Wynn Macau, Wynn Resorts’ Chinese arm, announced that it has submitted its application for a new gaming concession. This makes the company the first among the six concessionaires to confirm joining the concession race.
Wynn Macau Submits Concession Bid
Wynn Macau’s submitted its tender for a new 10-year concession under the name Wynn Resorts (Macau). It was noted that Wynn Resorts (Macau), which is a wholly-owned subsidiary of Wynn, submitted its application on September 13. If the company is approved for the concession, it will be allowed to operate casino games in the special administrative region for the next ten years. The new concessions’ starting date is January 1 next year.
As a result, Wynn has become the first of Macau’s incumbent concessionaires to confirm submitting a bid. The bidding for new concessions closes tomorrow, which leaves companies with little to no time to submit their applications. Although all of the six concessionaires said they would participate in the re-tendering, none of the other five companies has confirmed its bid yet.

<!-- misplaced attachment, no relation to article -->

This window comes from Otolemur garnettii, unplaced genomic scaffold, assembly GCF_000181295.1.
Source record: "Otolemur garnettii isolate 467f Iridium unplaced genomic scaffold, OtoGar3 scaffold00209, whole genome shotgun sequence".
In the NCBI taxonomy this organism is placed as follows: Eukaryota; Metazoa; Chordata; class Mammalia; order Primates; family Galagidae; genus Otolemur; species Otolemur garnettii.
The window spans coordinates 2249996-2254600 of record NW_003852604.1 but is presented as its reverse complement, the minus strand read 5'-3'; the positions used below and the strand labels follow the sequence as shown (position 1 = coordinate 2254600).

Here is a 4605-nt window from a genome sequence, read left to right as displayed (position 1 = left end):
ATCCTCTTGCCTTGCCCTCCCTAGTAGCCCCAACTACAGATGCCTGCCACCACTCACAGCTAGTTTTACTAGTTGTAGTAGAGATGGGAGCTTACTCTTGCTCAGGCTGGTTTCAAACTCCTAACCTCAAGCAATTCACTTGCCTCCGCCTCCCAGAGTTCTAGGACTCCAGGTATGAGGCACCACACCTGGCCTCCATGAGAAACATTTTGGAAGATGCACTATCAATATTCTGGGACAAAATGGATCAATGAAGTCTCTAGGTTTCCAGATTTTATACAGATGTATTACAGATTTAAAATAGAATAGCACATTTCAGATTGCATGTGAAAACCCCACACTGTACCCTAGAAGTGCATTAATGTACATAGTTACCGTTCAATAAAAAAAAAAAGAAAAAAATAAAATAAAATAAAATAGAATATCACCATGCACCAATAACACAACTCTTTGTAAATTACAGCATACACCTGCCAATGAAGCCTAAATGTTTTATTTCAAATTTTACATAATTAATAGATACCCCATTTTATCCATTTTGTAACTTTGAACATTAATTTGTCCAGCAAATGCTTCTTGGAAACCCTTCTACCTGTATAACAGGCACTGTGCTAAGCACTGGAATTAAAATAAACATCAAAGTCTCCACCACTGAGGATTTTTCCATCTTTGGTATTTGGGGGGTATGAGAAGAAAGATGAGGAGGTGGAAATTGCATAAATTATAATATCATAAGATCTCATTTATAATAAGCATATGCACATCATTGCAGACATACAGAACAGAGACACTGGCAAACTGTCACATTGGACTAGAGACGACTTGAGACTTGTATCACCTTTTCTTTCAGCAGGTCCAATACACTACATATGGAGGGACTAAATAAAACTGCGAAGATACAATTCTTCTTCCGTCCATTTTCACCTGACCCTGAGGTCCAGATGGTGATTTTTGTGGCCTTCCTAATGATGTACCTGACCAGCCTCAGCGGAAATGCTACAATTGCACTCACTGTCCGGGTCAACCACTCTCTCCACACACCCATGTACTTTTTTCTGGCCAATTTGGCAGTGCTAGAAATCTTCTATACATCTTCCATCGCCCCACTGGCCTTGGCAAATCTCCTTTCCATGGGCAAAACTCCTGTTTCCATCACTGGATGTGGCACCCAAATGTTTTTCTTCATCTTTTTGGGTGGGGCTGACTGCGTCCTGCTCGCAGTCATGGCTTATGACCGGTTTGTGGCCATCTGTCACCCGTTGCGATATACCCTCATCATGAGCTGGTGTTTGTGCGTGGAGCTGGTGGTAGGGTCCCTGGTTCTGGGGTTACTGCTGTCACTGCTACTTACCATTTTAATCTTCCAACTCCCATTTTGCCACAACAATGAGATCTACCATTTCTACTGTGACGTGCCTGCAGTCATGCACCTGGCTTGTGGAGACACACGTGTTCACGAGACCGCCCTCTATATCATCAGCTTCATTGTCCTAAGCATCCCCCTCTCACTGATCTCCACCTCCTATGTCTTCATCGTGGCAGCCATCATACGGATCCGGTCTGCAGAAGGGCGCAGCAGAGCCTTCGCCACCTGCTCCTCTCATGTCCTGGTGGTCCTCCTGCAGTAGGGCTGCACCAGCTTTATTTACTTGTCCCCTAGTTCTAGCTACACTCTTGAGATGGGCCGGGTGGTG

A few days ago, Wilfred Wong, president of Las Vegas Sands’ Chinese arm, Sands China, said his company is sure to join the race. However, at the time of his announcement, the company was not yet ready with its bid. Despite that, Wong promised that Sands China would be able to submit its application before the deadline.
Macau Gambling Is Yet to Recover
Macau’s government finalized the new concession rules in June, after first extending the incumbent concessionaires’ contracts by a few months. The special administrative region emphasized that it would provide concessions to companies that are able to boost tourism and attract foreign visitors. Such companies would even receive tax cuts as a way to incentivize their business.
Boosting tourism is at the top of Macau’s list of priorities. The special administrative region was devastated by a recent COVID-19 outbreak and the negative effects of China’s zero-COVID policy. As a result, Macau’s GGR plummeted and the industry struggled to adapt.
Wynn Macau, for example, was forced to ask its parent company for a $500 million loan. The company will use the money to reinforce its business and recover from the damages.
On the bright side, Macau recently lifted its international travel restrictions, allowing visitors to once again visit the region. However, visitors must still comply with a week-long quarantine period, which is why Bernstein specialists remain skeptical about Macau’s recovery.